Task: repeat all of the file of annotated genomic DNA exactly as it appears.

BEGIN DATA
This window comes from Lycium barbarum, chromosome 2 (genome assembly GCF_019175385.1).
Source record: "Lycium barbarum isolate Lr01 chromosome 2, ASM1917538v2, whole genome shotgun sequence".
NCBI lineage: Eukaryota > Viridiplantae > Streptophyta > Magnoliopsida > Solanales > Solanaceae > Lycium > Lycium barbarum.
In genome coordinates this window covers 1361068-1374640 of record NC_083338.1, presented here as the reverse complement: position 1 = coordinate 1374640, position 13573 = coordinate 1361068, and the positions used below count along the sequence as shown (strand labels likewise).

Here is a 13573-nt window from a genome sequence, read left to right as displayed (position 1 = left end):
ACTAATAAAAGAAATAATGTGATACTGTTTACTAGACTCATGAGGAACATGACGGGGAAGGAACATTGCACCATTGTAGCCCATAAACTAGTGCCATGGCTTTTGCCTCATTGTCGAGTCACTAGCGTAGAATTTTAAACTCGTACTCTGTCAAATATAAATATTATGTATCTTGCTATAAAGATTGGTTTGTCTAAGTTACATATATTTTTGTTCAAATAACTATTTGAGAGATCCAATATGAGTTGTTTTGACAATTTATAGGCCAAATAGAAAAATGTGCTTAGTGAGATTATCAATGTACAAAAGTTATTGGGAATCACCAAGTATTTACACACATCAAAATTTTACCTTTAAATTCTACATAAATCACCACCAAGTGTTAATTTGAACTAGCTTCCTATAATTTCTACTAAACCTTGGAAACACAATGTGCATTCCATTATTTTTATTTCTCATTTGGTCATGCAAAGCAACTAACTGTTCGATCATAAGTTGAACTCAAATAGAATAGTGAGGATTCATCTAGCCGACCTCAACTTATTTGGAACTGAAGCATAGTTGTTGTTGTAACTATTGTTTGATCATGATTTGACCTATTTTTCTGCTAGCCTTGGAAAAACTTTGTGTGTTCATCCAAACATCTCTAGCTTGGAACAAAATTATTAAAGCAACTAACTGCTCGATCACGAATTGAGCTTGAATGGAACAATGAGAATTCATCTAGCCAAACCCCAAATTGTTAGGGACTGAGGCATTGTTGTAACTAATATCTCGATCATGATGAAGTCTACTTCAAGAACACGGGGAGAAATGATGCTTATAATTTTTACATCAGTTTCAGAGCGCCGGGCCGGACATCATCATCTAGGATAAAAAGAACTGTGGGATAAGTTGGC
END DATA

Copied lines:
This window comes from Lycium barbarum, chromosome 2 (genome assembly GCF_019175385.1).
Source record: "Lycium barbarum isolate Lr01 chromosome 2, ASM1917538v2, whole genome shotgun sequence".
NCBI lineage: Eukaryota > Viridiplantae > Streptophyta > Magnoliopsida > Solanales > Solanaceae > Lycium > Lycium barbarum.
In genome coordinates this window covers 1361068-1374640 of record NC_083338.1, presented here as the reverse complement: position 1 = coordinate 1374640, position 13573 = coordinate 1361068, and the positions used below count along the sequence as shown (strand labels likewise).

Here is a 13573-nt window from a genome sequence, read left to right as displayed (position 1 = left end):
ACTAATAAAAGAAATAATGTGATACTGTTTACTAGACTCATGAGGAACATGACGGGGAAGGAACATTGCACCATTGTAGCCCATAAACTAGTGCCATGGCTTTTGCCTCATTGTCGAGTCACTAGCGTAGAATTTTAAACTCGTACTCTGTCAAATATAAATATTATGTATCTTGCTATAAAGATTGGTTTGTCTAAGTTACATATATTTTTGTTCAAATAACTATTTGAGAGATCCAATATGAGTTGTTTTGACAATTTATAGGCCAAATAGAAAAATGTGCTTAGTGAGATTATCAATGTACAAAAGTTATTGGGAATCACCAAGTATTTACACACATCAAAATTTTACCTTTAAATTCTACATAAATCACCACCAAGTGTTAATTTGAACTAGCTTCCTATAATTTCTACTAAACCTTGGAAACACAATGTGCATTCCATTATTTTTATTTCTCATTTGGTCATGCAAAGCAACTAACTGTTCGATCATAAGTTGAACTCAAATAGAATAGTGAGGATTCATCTAGCCGACCTCAACTTATTTGGAACTGAAGCATAGTTGTTGTTGTAACTATTGTTTGATCATGATTTGACCTATTTTTCTGCTAGCCTTGGAAAAACTTTGTGTGTTCATCCAAACATCTCTAGCTTGGAACAAAATTATTAAAGCAACTAACTGCTCGATCACGAATTGAGCTTGAATGGAACAATGAGAATTCATCTAGCCAAACCCCAAATTGTTAGGGACTGAGGCATTGTTGTAACTAATATCTCGATCATGATGAAGTCTACTTCAAGAACACGGGGAGAAATGATGCTTATAATTTTTACATCAGTTTCAGAGCGCCGGGCCGGACATCATCATCTAGGATAAAAAGAACTGTGGGATAAGTTGGC